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- at 11:32:41RSS Feed | Really Simple Syndication

root canal , pulp
Local anesthesia is administered via injections to numb the tooth to be treated and the surrounding tissues. If the pulp in a tooth is acutely inflamed, and therefore very painful, it may take a while to get it numb, but your dentist will not start the treatment until it is.

The diseased and dead pulp tissue is removed from the tooth with specially designed instruments used to clean out the root canals and pulp chamber. This is not painful; the area is numb and the tissue being removed is either dead or dying. Once the pulp, along with the nerves contained in it, is removed, the tooth itself can no longer feel pain.

Root canal fillings are selected that will exactly fit into the freshly prepared canals. Usually a rubber-like material called gutta-percha is used to fill the canal space. It is a thermoplastic material (“thermo” – heat; “plastic” – to shape), which literally is heated and then compressed into and against the walls of the root canals to seal them. Together with adhesive cement called a sealer, the gutta-percha fills the prepared canal space. Sealing the canals is critically important to prevent them from becoming reinfected with bacteria.

A temporary or permanent filling material will then be placed to seal the access hole that was made to treat the canals, and the dental dam is removed. If the tooth lacks sufficient structure to hold a restoration (filling) in place, the dentist or endodontist may place a post (either metal or a very strong plastic) in one of the canals inside the tooth to help retain it.

Your tooth will need a permanent restoration — a filling or a crown — to replace lost tooth structure, and provide a complete seal to the top of the tooth. Your endodontist will send you back to your general dentist to determine which type of restoration is best for you. This step is of particular importance since many studies show that if the filled root canals(root canal treatment equipment) are recontaminated with bacteria from the mouth, there could be a recurrence of infection around the tooth.
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- at 10:43:23RSS Feed | Really Simple Syndication

tooth , dentist , crown
To repair a cracked tooth, a dentist may need to either administer a crown or a filling. The type of treatment used typically depends on the severity of the crack. Minor surface cracks are fairly normal for most people, and these can usually be buffed and polished by a dentist to make them less noticeable.

When a tooth has cracked completely in two, a dentist will normally need to assess the damage to determine whether he should fix it with a crown or a filling. A crown may be necessary to repair a severely cracked tooth, while cracks that are minor may be treated with fillings.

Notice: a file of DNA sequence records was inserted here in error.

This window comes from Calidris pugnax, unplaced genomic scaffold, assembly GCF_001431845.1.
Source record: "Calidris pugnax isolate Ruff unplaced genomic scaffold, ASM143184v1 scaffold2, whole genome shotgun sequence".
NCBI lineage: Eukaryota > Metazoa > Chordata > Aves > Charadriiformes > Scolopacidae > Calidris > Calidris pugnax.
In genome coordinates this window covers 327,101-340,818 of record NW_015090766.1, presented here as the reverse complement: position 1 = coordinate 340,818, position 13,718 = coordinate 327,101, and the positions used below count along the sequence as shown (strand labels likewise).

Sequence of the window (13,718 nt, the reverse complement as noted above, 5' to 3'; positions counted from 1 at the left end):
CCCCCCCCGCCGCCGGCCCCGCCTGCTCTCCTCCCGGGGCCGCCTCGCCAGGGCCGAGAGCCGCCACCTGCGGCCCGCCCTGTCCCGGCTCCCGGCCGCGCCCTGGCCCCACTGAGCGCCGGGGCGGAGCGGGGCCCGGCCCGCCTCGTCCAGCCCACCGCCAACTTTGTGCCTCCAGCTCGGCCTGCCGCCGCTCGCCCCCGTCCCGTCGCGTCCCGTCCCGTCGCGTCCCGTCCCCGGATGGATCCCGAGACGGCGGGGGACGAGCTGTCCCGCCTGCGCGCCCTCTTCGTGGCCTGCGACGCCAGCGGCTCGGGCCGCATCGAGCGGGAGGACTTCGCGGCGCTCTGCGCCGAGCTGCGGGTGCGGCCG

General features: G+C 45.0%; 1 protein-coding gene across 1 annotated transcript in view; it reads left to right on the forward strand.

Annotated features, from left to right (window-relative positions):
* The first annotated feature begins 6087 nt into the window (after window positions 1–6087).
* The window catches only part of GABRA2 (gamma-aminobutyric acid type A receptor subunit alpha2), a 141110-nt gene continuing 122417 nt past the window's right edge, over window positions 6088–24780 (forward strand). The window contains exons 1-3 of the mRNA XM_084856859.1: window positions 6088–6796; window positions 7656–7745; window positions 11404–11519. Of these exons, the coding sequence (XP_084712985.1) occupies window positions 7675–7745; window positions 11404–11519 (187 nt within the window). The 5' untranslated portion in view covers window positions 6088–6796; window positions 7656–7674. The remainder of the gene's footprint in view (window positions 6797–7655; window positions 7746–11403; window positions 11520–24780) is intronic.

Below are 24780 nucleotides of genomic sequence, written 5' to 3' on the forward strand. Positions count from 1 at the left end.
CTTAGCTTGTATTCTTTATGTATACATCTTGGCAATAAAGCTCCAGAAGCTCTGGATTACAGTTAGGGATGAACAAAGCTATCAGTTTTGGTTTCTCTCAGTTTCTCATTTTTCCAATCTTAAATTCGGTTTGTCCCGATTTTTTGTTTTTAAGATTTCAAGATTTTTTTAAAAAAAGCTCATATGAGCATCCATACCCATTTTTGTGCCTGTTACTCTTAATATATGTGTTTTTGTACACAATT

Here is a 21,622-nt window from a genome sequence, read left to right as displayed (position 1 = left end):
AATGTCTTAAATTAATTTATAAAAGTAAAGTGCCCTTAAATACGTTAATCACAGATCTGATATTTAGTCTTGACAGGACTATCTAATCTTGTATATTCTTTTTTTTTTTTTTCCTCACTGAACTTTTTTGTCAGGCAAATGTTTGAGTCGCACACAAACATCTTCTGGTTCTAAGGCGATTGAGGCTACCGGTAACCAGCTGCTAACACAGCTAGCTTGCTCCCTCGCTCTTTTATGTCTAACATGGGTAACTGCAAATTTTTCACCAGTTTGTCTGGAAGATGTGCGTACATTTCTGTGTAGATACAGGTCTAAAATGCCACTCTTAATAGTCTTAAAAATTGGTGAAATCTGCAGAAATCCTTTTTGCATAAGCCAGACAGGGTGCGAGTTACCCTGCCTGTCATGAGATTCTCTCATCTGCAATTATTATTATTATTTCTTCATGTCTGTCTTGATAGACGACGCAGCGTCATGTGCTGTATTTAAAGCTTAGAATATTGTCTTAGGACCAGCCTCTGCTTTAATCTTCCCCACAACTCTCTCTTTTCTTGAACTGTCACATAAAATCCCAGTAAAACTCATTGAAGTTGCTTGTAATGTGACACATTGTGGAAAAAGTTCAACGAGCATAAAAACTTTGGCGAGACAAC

The primary problem with teeth that are cracked in two pieces and left untreated is that the cracks will likely get much worse over time. This tends to happen in much the same way as a cracked windshield in a car. The crack will typically spread until the entire tooth breaks off into two pieces. In most cases, the crack encompasses the entire tooth from the nerve up to the surface. A root canal might be necessary to repair a cracked tooth in a person who has a tooth crack that spreads to the nerves of her teeth.

A person who has a minor surface crack, which is often called a craze line, will not normally require treatment from a dentist. Some people do choose to have surface cracks polished by a dentist so that they are not noticeable, but this isn't always necessary. These small surface cracks affect only the enamel of the tooth and do not normally cause any discomfort. Some people may be able to feel rough spots caused by these surface cracks on their teeth with their tongues. Having surface cracks buffed and polished by a dentist should not only make the cracks less noticeable, but might also take away the rough spots( teeth whitening machine).

To repair a cracked tooth, a dentist will have to assess the damage so she can determine which type of treatment is best. Crowns may be very helpful for teeth that have major cracks because they can normally prevent the cracks from spreading. Fillings are usually helpful for minor cracks, but these may need to be redone over time if cracks start to spread. A person might want to repair a cracked tooth with a filling for a temporary quick fix. Fillings might also be a good option for a person who cannot afford a crown, because fillings are typically less expensive than crowns.
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- at 09:59:00RSS Feed | Really Simple Syndication